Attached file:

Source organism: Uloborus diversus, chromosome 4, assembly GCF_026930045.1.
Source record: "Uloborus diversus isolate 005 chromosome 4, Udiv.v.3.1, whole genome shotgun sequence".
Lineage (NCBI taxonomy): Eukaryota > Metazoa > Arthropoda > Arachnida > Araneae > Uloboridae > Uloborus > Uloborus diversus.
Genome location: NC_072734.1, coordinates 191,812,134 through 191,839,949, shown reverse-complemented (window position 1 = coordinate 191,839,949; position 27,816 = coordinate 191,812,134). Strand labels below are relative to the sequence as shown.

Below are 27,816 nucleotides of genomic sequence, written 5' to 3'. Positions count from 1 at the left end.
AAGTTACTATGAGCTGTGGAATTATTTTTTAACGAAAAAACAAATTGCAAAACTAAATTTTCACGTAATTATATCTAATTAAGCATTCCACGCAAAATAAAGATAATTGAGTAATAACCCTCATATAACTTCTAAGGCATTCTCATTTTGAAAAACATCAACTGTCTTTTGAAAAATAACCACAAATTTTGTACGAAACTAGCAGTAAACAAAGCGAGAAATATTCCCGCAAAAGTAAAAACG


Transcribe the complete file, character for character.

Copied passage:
Source organism: Uloborus diversus, chromosome 4, assembly GCF_026930045.1.
Source record: "Uloborus diversus isolate 005 chromosome 4, Udiv.v.3.1, whole genome shotgun sequence".
Lineage (NCBI taxonomy): Eukaryota > Metazoa > Arthropoda > Arachnida > Araneae > Uloboridae > Uloborus > Uloborus diversus.
Genome location: NC_072734.1, coordinates 191,812,134 through 191,839,949, shown reverse-complemented (window position 1 = coordinate 191,839,949; position 27,816 = coordinate 191,812,134). Strand labels below are relative to the sequence as shown.

Below are 27,816 nucleotides of genomic sequence, written 5' to 3'. Positions count from 1 at the left end.
AAGTTACTATGAGCTGTGGAATTATTTTTTAACGAAAAAACAAATTGCAAAACTAAATTTTCACGTAATTATATCTAATTAAGCATTCCACGCAAAATAAAGATAATTGAGTAATAACCCTCATATAACTTCTAAGGCATTCTCATTTTGAAAAACATCAACTGTCTTTTGAAAAATAACCACAAATTTTGTACGAAACTAGCAGTAAACAAAGCGAGAAATATTCCCGCAAAAGTAAAAACG